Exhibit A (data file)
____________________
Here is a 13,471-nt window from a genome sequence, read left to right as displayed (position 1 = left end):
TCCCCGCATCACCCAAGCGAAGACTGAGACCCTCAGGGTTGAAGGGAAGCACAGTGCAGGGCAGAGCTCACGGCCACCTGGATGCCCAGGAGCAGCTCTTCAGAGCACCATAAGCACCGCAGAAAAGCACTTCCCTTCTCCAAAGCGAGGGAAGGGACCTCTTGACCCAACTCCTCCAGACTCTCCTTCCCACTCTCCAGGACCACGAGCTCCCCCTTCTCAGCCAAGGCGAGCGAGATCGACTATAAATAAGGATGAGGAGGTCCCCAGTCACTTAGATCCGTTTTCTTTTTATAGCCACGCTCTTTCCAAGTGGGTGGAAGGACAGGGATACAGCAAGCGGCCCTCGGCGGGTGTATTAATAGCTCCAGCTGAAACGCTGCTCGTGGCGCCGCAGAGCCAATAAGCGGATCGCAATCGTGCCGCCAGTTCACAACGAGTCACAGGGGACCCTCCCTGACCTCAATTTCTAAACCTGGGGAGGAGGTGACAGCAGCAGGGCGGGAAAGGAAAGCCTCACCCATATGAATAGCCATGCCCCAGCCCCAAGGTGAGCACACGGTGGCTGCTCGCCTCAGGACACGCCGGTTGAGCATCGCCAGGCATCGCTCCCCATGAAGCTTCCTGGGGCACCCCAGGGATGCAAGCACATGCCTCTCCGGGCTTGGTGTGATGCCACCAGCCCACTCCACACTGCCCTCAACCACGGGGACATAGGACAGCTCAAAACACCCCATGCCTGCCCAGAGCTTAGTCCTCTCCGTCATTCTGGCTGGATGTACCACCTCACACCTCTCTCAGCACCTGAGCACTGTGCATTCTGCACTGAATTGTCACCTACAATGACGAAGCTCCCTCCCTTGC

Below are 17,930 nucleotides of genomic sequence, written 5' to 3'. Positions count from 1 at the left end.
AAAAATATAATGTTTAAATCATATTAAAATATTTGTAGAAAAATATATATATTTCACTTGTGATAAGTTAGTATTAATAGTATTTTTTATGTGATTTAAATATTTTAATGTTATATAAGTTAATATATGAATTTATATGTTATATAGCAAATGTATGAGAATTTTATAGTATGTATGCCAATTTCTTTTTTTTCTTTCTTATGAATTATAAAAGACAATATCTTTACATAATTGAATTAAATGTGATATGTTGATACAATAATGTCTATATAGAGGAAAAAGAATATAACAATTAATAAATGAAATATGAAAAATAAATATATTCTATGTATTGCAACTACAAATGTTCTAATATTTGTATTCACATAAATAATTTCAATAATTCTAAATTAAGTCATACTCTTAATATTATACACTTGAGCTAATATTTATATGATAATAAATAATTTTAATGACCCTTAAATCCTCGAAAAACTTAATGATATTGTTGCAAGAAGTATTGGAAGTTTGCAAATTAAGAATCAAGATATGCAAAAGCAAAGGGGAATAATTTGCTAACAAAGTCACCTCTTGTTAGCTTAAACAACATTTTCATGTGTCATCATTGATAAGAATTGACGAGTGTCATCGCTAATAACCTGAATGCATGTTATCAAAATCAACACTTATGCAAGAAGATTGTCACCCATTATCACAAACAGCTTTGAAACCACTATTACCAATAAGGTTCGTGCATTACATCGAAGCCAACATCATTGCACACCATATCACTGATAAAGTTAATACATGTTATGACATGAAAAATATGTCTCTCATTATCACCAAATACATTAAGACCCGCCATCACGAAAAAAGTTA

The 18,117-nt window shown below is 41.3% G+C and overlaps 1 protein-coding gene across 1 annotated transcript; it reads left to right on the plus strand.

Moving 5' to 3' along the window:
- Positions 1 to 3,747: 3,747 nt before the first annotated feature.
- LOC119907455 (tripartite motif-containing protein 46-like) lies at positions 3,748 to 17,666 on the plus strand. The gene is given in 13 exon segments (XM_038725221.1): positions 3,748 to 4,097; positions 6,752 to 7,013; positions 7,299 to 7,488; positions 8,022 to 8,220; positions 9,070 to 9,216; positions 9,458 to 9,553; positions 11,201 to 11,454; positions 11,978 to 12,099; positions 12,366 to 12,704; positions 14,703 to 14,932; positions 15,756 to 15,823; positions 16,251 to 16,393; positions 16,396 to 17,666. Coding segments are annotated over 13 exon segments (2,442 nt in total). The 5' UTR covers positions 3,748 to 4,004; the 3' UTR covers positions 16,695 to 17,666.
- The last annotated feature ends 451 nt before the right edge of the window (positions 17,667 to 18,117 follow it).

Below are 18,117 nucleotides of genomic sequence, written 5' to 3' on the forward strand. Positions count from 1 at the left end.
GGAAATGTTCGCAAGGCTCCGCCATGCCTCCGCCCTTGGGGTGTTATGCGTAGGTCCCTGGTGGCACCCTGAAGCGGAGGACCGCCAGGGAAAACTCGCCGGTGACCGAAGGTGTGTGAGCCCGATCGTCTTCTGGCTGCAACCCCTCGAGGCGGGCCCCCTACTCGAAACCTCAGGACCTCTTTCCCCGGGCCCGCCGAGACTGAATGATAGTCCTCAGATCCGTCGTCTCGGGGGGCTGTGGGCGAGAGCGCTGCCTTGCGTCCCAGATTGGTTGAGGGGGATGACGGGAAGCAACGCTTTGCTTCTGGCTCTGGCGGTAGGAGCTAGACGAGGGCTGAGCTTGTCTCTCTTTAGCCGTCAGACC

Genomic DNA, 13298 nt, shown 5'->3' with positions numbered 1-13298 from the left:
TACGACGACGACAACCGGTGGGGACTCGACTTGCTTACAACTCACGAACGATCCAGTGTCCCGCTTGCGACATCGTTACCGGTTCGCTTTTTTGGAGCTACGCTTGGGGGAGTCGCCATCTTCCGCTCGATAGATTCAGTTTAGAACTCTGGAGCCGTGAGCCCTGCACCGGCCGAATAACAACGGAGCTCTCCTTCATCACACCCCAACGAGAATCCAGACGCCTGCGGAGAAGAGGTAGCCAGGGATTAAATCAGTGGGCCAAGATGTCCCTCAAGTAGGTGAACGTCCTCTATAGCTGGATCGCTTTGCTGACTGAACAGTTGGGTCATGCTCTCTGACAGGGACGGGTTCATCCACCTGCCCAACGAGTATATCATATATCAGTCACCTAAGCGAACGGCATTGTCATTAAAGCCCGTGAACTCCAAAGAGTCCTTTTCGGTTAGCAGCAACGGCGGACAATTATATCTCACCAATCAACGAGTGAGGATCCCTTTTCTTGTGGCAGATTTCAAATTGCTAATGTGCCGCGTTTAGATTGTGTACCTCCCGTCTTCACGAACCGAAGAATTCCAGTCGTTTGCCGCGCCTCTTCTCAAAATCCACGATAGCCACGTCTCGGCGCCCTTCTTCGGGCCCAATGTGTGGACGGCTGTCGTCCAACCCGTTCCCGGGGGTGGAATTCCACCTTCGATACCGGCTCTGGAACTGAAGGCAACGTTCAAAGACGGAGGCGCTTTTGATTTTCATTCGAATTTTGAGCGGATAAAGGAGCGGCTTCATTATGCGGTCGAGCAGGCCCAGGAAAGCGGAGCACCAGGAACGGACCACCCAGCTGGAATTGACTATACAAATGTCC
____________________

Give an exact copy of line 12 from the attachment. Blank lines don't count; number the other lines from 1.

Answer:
Genomic DNA, 13298 nt, shown 5'->3' with positions numbered 1-13298 from the left: